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The minimum medical loss ratio provision in the healthcare bills will raise healthcare prices.

The pending bills would require for-profit insurers to have medical loss ratios of at least 80% of premium revenues (Senate bill) or 85% (House bill) or rebate premiums to policy holders to achieve those ratios. This is being promoted by the Democrats as a way to rein in spiraling healthcare costs, but there is concern that insurers might evade the limits with accounting tricks and by neutering the necessary regulations. Kaiser Health News has a good summary here. The much more serious problem is that such provisions eliminate the incentive for insurers to grind down provider costs, and insurers are the only institutions in position to do that.

According to the KHN story, health insurers now pay out between 80% and 90% of premium revenues to reimburse providers for services rendered to policy holders—i.e., the "medical loss ratio." The rest of the revenue goes to the costs of running the insurance business (selling, underwriting, claims processing, general administration, executive salaries, rent, etc.) and returns to capital (interest and profit). One of the things an insurer can do now to increase profits, is to renegotiate its deals with healthcare providers to lower reimbursement rates, while keeping premiums the same; reduced reimbursements go straight to the insurer's bottom line. However, if the insurer's medical loss ratio is at the legal minimum, grinding provider prices would reduce the insurer's profits because its revenues would be reduced by rebates to policy holders. On the other hand, if the insurer in this legal situation eliminated costs of negotiating reimbursement rates, those cost savings would go to the bottom line.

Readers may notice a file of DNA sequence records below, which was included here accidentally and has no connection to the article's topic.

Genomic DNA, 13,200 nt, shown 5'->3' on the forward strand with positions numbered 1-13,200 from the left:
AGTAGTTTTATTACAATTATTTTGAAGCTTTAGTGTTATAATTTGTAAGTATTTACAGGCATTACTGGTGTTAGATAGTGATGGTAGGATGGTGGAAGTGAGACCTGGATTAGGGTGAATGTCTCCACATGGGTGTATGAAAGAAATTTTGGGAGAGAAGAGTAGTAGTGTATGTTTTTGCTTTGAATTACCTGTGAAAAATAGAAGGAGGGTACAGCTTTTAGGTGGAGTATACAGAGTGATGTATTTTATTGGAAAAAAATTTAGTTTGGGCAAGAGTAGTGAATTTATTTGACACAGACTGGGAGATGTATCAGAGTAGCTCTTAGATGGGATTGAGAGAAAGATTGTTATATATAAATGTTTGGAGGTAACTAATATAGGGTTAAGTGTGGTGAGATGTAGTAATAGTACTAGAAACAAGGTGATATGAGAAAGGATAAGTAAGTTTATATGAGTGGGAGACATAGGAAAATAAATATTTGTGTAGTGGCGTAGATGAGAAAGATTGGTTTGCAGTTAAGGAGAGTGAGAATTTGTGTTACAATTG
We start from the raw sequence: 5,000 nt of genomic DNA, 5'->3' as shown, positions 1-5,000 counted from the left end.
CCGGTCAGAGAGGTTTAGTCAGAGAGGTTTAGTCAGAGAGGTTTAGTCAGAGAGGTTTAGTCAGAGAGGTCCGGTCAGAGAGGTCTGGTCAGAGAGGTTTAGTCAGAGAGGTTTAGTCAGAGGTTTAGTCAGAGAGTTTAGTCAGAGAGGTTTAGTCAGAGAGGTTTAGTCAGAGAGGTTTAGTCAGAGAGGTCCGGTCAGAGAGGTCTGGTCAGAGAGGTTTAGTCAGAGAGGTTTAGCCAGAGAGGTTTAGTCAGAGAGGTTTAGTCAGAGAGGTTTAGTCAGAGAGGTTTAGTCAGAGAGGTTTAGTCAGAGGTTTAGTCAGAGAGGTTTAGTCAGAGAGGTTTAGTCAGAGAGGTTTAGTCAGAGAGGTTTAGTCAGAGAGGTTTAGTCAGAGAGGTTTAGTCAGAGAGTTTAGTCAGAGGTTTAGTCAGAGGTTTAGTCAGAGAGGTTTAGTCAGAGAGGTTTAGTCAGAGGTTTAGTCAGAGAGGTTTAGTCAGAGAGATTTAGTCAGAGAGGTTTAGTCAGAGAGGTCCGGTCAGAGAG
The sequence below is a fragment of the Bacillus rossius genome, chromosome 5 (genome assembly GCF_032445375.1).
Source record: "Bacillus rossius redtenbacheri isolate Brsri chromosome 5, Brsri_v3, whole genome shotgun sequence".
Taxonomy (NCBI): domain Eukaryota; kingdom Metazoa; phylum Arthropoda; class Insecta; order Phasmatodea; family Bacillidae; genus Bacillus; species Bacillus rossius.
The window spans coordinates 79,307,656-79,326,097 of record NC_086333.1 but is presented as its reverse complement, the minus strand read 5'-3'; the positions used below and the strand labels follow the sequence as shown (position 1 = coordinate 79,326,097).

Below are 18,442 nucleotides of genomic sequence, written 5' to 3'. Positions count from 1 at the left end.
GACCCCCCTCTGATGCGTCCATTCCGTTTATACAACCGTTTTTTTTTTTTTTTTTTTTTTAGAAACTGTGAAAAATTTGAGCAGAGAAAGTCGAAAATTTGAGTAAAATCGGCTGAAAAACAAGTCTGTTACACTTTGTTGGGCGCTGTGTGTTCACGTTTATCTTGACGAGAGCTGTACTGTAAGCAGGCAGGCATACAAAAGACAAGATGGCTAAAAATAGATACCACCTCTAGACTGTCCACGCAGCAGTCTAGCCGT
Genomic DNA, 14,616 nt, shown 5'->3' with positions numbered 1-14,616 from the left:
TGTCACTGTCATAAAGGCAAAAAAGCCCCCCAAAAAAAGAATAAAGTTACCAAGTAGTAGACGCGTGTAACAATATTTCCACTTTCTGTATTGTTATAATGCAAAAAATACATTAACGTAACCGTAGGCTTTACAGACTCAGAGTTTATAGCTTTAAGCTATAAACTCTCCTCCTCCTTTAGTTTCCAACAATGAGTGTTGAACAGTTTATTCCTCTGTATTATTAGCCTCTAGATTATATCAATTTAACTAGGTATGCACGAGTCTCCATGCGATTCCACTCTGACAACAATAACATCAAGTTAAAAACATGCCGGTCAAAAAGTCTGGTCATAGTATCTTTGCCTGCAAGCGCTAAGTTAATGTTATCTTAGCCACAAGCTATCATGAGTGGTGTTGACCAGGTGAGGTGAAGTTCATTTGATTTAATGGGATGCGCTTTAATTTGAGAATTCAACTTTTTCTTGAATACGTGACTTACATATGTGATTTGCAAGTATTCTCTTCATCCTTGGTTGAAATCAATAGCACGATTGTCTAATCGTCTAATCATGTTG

It's possible that a law will set the minimum medical loss ratio so low that it won't affect insurance company behavior at all, but if the law does affect behavior it will be in the opposite direction from what healthcare consumers want. Naturally, some version of this law will pass because rising healthcare prices are wanted by everybody who can afford a Washington lobbyist. The healthcare system is broken, and so is the political system.

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Reader Comments (1)

I agree if raising premiums was an option this tactic could be a problem. However, with strict oversight of insurers allowed to enter the exchange, raising premiums in this fashion will not be permitted. I do believe that this could result in a number of insurers leaving the market, limiting competition. This I fear will hinder innovation.

January 9, 2012 | Unregistered Commenterashelhofy

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